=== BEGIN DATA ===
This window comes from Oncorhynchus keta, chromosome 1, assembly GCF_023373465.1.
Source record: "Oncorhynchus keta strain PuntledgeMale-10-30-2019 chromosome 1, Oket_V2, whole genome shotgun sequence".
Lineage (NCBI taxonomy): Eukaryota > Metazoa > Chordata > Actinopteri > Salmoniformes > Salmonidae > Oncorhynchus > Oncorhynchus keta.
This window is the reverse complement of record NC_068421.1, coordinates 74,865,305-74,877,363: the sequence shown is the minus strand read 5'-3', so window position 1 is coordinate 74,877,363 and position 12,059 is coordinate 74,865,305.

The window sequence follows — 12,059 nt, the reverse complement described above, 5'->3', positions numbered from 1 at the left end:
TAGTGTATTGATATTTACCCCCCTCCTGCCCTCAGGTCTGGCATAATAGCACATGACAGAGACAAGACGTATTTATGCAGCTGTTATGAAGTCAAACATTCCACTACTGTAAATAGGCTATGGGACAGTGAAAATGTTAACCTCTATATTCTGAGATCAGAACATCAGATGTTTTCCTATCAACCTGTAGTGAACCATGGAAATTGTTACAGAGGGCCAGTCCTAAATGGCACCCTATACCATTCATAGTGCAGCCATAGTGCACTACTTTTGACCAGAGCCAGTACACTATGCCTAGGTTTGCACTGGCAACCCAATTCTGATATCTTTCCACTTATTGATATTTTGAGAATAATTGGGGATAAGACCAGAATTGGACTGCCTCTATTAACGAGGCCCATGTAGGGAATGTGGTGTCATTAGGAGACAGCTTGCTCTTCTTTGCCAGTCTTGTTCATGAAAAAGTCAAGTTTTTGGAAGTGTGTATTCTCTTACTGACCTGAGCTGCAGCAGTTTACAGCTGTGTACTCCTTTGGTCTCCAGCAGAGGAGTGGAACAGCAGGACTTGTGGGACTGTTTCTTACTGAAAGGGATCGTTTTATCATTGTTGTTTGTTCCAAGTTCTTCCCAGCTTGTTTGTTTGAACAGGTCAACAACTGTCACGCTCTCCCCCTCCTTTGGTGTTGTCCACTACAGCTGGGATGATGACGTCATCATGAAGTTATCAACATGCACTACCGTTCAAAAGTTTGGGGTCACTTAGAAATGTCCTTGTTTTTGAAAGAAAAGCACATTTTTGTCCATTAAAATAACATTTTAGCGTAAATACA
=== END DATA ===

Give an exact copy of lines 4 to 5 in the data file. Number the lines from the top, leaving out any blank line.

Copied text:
This window is the reverse complement of record NC_068421.1, coordinates 74,865,305-74,877,363: the sequence shown is the minus strand read 5'-3', so window position 1 is coordinate 74,877,363 and position 12,059 is coordinate 74,865,305.

The window sequence follows — 12,059 nt, the reverse complement described above, 5'->3', positions numbered from 1 at the left end: